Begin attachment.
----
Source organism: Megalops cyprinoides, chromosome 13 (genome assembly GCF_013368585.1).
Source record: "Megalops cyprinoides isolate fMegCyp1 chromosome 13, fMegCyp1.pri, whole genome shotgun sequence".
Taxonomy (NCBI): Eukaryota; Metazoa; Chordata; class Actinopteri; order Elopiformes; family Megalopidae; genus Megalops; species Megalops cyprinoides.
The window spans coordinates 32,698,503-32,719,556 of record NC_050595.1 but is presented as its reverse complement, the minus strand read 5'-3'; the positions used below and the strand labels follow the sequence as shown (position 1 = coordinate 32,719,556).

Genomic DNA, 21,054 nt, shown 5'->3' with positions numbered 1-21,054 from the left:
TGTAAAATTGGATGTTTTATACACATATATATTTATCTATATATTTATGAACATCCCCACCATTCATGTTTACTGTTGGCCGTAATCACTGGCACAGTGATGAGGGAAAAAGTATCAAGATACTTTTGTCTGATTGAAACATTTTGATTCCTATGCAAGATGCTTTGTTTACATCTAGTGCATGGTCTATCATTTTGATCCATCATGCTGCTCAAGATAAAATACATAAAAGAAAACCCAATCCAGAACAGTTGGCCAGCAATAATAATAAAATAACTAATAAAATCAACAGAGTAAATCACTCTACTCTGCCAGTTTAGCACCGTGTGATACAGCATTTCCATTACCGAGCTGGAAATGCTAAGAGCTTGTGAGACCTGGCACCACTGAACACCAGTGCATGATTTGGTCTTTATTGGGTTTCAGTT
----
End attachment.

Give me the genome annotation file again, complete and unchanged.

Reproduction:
Source organism: Megalops cyprinoides, chromosome 13 (genome assembly GCF_013368585.1).
Source record: "Megalops cyprinoides isolate fMegCyp1 chromosome 13, fMegCyp1.pri, whole genome shotgun sequence".
Taxonomy (NCBI): Eukaryota; Metazoa; Chordata; class Actinopteri; order Elopiformes; family Megalopidae; genus Megalops; species Megalops cyprinoides.
The window spans coordinates 32,698,503-32,719,556 of record NC_050595.1 but is presented as its reverse complement, the minus strand read 5'-3'; the positions used below and the strand labels follow the sequence as shown (position 1 = coordinate 32,719,556).

Genomic DNA, 21,054 nt, shown 5'->3' with positions numbered 1-21,054 from the left:
TGTAAAATTGGATGTTTTATACACATATATATTTATCTATATATTTATGAACATCCCCACCATTCATGTTTACTGTTGGCCGTAATCACTGGCACAGTGATGAGGGAAAAAGTATCAAGATACTTTTGTCTGATTGAAACATTTTGATTCCTATGCAAGATGCTTTGTTTACATCTAGTGCATGGTCTATCATTTTGATCCATCATGCTGCTCAAGATAAAATACATAAAAGAAAACCCAATCCAGAACAGTTGGCCAGCAATAATAATAAAATAACTAATAAAATCAACAGAGTAAATCACTCTACTCTGCCAGTTTAGCACCGTGTGATACAGCATTTCCATTACCGAGCTGGAAATGCTAAGAGCTTGTGAGACCTGGCACCACTGAACACCAGTGCATGATTTGGTCTTTATTGGGTTTCAGTT